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Radial and Astygmatic Keratotomy: Basic Information
What is Refractive Surgery?

Refractive surgery refers to a family of new surgical procedures designed to produce better eye focus with less dependence upon glasses or contact lenses for near-sighted, far-sighted, and astigmatic individuals. This field is one of the most exciting and intensively studied within modern ophthalmology, offering patients the realistic prospect of safe, effective and significant visual improvement.

Historically, ophthalmologists have long performed refractive surgery. Procedures which have an influence on either of the eye's natural focusing elements--the cornea or the internal crystalline lens, will have an impact on how well the eye can focus. Cataract surgery and corneal transplantation are therefore also members of the family of refractive surgical procedures performed routinely by ophthalmologists every day.

What is Radial Keratotomy?

Radial Keratotomy is the original and forefather of all incisional refractive surgical procedures. Originally described in the 1930's by Dr. Sato, a Japanese investigator who noted that he could obtain significant improvement for myopic (nearsighted) patients by placing a series of internal radial (spoke-like) corneal incisions extending outwards from a central clear optical zone. These incisions caused the central cornea to flatten hence reducing myopia. Unfortunately, it was later determined that incisions placed on the Interior surface of the cornea were damaging to its integrity and led to clouding. Dr. Sato is credited with observing that the amount of correction obtained increased with depth, number and length of incisions.

Dr. Sato's work took root in the Soviet Union in the 1960s where the persistence of Dr. Svyatoslav Fyodorov provided evidence that the procedure could be made significantly safer when the incisions were placed deeply on the external surface of the cornea extending from a central optical zone. Using a standardized formula and steel surgical blades, Dr. Fyodorov produced remarkably predictable results. Interest for the RK procedure in the United States developed in the late 1970's leading to a national controlled prospective investigation of the operation--the PERK study. This study sanctioned by the National Eye Institute, proved Radial Keratotomy as a safe and effective means of reducing myopic refractive errors.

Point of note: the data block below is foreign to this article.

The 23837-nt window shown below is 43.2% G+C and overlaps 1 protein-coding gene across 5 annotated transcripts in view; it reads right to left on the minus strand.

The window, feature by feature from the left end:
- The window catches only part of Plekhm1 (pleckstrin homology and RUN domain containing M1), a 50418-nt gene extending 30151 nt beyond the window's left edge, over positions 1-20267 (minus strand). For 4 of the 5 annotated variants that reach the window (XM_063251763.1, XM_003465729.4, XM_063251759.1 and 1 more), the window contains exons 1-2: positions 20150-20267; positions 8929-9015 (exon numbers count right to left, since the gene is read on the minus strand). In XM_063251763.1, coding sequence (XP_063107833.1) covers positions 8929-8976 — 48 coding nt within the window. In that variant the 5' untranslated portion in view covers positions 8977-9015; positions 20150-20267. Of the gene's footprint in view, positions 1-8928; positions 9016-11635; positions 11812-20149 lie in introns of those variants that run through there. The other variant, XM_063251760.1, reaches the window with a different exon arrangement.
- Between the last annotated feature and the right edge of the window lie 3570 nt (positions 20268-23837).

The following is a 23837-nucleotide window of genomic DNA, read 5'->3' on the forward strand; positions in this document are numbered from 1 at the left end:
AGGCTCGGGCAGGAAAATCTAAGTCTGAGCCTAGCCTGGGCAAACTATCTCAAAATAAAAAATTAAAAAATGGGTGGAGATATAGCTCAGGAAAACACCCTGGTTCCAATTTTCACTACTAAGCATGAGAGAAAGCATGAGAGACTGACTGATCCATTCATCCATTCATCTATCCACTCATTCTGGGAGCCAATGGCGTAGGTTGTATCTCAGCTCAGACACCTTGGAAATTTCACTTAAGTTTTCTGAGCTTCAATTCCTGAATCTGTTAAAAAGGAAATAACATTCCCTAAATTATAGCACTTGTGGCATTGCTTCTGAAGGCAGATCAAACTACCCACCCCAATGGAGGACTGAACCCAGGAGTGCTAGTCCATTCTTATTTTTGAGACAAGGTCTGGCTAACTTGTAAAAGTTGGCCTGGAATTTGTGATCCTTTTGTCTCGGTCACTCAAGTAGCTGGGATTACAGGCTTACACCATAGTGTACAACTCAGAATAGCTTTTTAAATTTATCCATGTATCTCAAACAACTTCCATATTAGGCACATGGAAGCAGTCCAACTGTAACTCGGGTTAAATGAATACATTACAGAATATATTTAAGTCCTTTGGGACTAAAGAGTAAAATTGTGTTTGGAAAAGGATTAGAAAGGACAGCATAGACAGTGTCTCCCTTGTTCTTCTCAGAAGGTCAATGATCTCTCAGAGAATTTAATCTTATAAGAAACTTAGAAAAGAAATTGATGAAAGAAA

Modern developments in RK technology have made this procedure safer and much more predictable. Ultra thin diamond micrometer cutting instruments with blade depths set under microscopic guidance and several computer generated data bases to guide surgical decisions are now routinely used by refractive surgeons who have embraced Radial Keratotomy and offer it as one of a number of choices that exist for the myopic patient.

Who is a good candidate for Radial Keratotomy surgery?

Generally, an individual over the age of eighteen years with myopia of -7.00 or less is considered eligible for RK surgery. With RK surgery, the lower the amount of the myopia, the easier it is to achieve complete correction. With the advent of the use of the Excimer laser to correct myopia (see PRK below) most surgeons will therefore limit the use of RK to those patients with myopia of -4.00 or less. Less surgery is required to correct a lower amount of myopia hence the procedure is even safer for the patient.

Candidates should have no past history of inflammatory, infectious or degenerative conditions of the cornea. Prospective patients should have no history of autoimmune disease or diabetic retinal disease.

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